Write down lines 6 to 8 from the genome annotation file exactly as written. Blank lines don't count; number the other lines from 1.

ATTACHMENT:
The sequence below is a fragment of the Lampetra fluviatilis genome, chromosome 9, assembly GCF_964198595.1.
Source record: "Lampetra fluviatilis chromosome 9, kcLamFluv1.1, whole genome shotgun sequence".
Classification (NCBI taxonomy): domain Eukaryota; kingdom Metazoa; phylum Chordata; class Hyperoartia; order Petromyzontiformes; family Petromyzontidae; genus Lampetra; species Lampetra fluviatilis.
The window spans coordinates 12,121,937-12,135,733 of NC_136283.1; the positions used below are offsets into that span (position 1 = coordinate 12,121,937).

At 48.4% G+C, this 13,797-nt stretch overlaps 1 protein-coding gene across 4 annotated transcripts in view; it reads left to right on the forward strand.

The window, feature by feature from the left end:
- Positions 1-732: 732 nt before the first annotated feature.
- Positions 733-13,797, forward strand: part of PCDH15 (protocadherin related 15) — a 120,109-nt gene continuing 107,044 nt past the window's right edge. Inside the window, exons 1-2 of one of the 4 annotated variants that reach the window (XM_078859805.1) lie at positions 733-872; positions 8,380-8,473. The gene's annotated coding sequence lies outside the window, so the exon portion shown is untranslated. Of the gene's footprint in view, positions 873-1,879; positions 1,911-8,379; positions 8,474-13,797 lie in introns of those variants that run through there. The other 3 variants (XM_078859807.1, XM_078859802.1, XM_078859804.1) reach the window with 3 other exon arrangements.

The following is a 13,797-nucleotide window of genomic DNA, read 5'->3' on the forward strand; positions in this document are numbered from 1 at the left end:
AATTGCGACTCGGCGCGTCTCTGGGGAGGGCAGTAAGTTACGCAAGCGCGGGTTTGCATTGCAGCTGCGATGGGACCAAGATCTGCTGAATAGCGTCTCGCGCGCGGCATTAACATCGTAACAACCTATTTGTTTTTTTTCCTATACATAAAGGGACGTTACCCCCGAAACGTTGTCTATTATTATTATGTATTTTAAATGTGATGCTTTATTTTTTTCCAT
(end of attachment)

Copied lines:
The window, feature by feature from the left end:
- Positions 1-732: 732 nt before the first annotated feature.
- Positions 733-13,797, forward strand: part of PCDH15 (protocadherin related 15) — a 120,109-nt gene continuing 107,044 nt past the window's right edge. Inside the window, exons 1-2 of one of the 4 annotated variants that reach the window (XM_078859805.1) lie at positions 733-872; positions 8,380-8,473. The gene's annotated coding sequence lies outside the window, so the exon portion shown is untranslated. Of the gene's footprint in view, positions 873-1,879; positions 1,911-8,379; positions 8,474-13,797 lie in introns of those variants that run through there. The other 3 variants (XM_078859807.1, XM_078859802.1, XM_078859804.1) reach the window with 3 other exon arrangements.